People eager to have their request approved often make the mistake of asking for too much at the start. Asking for less initially often leads to a better result.
Let’s say you want management to approve a costly new training program. Rather than ask for the full amount, try asking management to approve a pilot program, at a lower cost. Asking for it on a trial basis means less of a financial commitment for management and, therefore, less daunting of a request. The approach not only will increase the likelihood that you will win approval; it also will make it more likely that you will get another positive response in the future if you ask for the full version of the program.
That is because of the human behavior principle of consistency. We feel a need to be consistent in our behavior, because in our culture, consistency is a highly regarded quality. Those whose behavior is inconsistent are viewed as irresponsible, inconsiderate, disorganized, and self-centered. So we want to be consistent in two ways: 1) we want our actions to match our commitments, and 2) we want to act in a manner that is consistent with how we acted in a similar situation previously. If someone said yes to your request once before, it is more likely he or she will say yes again — even if your request is more expensive.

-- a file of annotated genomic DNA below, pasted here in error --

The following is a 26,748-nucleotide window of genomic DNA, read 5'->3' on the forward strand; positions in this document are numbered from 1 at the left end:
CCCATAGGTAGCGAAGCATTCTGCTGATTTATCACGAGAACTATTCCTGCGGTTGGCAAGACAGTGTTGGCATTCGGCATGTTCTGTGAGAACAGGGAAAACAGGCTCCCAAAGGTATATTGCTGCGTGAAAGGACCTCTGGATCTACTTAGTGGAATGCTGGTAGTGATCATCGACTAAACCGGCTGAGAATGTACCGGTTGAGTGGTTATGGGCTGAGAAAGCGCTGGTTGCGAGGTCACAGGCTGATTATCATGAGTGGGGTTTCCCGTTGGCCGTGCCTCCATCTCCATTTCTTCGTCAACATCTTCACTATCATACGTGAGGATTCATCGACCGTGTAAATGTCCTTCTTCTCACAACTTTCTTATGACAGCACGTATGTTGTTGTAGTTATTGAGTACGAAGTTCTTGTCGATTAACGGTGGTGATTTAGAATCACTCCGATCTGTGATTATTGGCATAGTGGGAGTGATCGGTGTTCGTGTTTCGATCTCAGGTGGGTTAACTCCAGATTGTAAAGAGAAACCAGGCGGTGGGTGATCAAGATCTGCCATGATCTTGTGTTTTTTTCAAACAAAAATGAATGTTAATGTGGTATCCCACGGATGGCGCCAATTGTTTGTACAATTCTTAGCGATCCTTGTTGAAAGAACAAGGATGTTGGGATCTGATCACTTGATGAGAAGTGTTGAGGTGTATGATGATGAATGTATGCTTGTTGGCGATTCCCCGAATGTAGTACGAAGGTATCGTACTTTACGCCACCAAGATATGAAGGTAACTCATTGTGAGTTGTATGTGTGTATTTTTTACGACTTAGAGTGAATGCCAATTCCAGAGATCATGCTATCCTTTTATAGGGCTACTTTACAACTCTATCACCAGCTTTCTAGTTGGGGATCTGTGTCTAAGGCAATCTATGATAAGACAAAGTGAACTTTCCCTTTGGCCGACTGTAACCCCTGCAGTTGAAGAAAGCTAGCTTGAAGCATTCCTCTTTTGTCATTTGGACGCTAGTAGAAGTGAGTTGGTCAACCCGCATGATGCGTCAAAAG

By reducing the size of your initial request, thereby making it easier for your boss to say yes, your boss is then more likely to say yes again when you go back and ask for approval of the full training program (assuming the pilot was successful).
Asking for less is an influence tactic that also can work when asking someone for a donation. Psychologists Robert Cialdini and David Schroeder, writing in the Journal of Personality and Social Psychology, told of an experiment in which they sent two groups of solicitors door to door asking for donations for the American Cancer Society. One group simply asked people, “Would you be willing to give a donation?” But the second group followed up that question immediately with, “Even a penny would help.”
By inserting that second sentence, the fundraiser reduced the size of the request, making it easier for the person to say yes and also making it more difficult to say no out of fear of feeling guilty about being cheap. “When confronted with a minor request, a target person is hard put to argue for an inability to comply,” the psychologists said.
Asking for less in your persuasive writing can help get your foot in the door and could yield greater benefit later.
Ken O’Quinn is a professional writing coach and former Associated Press writer who conducts corporate workshops on business writing, persuasive writing, and corporate communications writing. He is the author of “Perfect Phrases for Business” (McGraw-Hill) and is a contributing author of the new book “Focus on Them,” about managerial communication.